More from Sussex Royal: "Launching this autumn, The Duchess will be supporting a collective to help equip the women of Smart Works with the key workwear essentials they need as they enter into the workplace. This initiative is supported by four generous brands who share the vision to empower the women of Smart Works to look and feel 100 as they bravely venture in to what can often be a daunting environment for those who have been out of the job market."
Harper's Bazaar notes the charity has grown markedly since the Duchess became patron. This project is going to be the catalyst to take their efforts to the next step. Smart Works recently announced they will be launching in Leeds to bring their award-winning service to the women of West Yorkshire in the coming months. With news of this collaboration, I suspect they'll have all the resources they need to make this a resounding success. With Meghan on board, I have a strong suspicion Leeds will be one of many new locations :)
In the images from Meghan's visits to Smart Works, she's wearing her Gucci Tweed dress.
And the William Vintage coat she wore in New York. Meghan teamed it with black jeans and her Aquazzura Deneuve Bow pumps.
Prince Harry's interview with Dr Jane Goodall was also revealed today. During an overcast day in Windsor, the pair, who have very much hit off since with plans for a charitable collaboration in the works, discussed a number of topics. During the conversation Harry discussed plans to have no more than one more baby, saying: "Two maximum." The piece includes remarkably candid words from Harry. "I think, weirdly, because of the people that I’ve met and the places that I’ve been fortunate enough to go to, I’ve always had a connection and a love for nature. I view it differently now, without question. But I’ve always wanted to try and ensure that, even before having a child and hoping to have children…"
Harry also touched on racism and unconscious bias:
"It’s the same as an unconscious bias – something which so many people don’t understand, why they feel the way that they do. Despite the fact that if you go up to someone and say, “What you’ve just said, or the way that you’ve behaved, is racist” – they’ll turn around and say, “I’m not a racist.” “I’m not saying that you’re a racist, I’m just saying that your unconscious bias is proving that, because of the way that you’ve been brought up, the environment you’ve been brought up in, suggests that you have this point of view – unconscious point of view – where naturally you will look at someone in a different way.” And that is the point at which people start to have to understand."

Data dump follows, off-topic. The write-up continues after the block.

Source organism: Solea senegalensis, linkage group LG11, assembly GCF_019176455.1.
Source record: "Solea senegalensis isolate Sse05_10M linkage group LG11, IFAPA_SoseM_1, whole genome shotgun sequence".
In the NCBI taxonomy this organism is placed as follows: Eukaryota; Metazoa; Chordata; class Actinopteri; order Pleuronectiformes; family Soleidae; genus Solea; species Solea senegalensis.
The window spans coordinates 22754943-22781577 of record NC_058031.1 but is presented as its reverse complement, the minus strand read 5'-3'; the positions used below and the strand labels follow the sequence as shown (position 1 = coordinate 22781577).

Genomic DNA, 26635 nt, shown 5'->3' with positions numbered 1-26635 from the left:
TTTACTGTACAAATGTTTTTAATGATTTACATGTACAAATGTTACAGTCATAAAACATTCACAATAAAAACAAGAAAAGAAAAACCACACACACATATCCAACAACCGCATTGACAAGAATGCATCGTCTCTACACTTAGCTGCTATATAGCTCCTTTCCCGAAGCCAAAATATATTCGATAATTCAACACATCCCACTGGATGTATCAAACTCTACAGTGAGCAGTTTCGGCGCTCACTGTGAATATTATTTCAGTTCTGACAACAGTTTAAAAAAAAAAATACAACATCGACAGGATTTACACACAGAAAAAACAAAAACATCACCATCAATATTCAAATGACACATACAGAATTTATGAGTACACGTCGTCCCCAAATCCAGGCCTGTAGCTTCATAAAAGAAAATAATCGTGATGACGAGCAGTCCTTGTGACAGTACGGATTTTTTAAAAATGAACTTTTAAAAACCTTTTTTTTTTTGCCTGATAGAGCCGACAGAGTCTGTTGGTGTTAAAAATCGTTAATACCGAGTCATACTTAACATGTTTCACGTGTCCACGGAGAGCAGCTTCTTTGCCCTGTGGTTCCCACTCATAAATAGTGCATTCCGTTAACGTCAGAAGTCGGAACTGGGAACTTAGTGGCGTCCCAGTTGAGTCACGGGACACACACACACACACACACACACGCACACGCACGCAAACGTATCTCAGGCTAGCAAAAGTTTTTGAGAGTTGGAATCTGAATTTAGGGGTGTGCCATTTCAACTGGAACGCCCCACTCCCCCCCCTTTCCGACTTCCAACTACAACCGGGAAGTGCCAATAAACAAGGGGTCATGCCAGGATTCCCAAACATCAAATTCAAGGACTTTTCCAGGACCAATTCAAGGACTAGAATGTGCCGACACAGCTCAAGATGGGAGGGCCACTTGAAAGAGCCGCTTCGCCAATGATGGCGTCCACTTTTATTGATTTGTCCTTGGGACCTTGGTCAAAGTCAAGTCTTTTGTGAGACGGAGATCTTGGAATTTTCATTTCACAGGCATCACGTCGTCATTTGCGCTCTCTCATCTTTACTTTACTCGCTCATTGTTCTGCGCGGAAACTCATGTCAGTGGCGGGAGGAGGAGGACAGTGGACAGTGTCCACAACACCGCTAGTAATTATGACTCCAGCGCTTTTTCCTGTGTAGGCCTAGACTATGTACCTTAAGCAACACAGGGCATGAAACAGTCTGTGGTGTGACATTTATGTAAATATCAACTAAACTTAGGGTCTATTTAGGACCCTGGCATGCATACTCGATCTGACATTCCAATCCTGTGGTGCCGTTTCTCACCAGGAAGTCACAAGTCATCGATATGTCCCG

More from Sussex Royal: "Earlier this summer HRH the Duke of Sussex met with world renowned ethologist Dr. Jane Goodall for an intimate conversation on environment, activism, and the world as they see it. This special sit-down was requested by The Duchess of Sussex, who has long admired Dr. Goodall and wanted to feature her in the September issue of British Vogue, which HRH has guest edited. HRH and Dr. Goodall spoke candidly about many topics including the effects of unconscious bias, and the need for people to acknowledge that your upbringing and environment can cause you to be prejudiced without realising it. The Duke described that “[when] you start to peel away all the layers, all the taught behaviour, the learned behaviour, the experienced behaviour, you start to peel all that away - and at the end of the day, we’re all humans." Click here to read the full piece.
The digital issue of British Vogue can be downloaded via their app now. I've only had a chance to read a handful of articles so far, but I can tell you it's packed with substance, each page curated with care. Familiar names and faces from Outland Denim to Clare Waight-Keller pop up in paragraphs. There's an array of wonderful features, articles, stunning photography and of course plenty of fashion. The print edition will be available on Friday.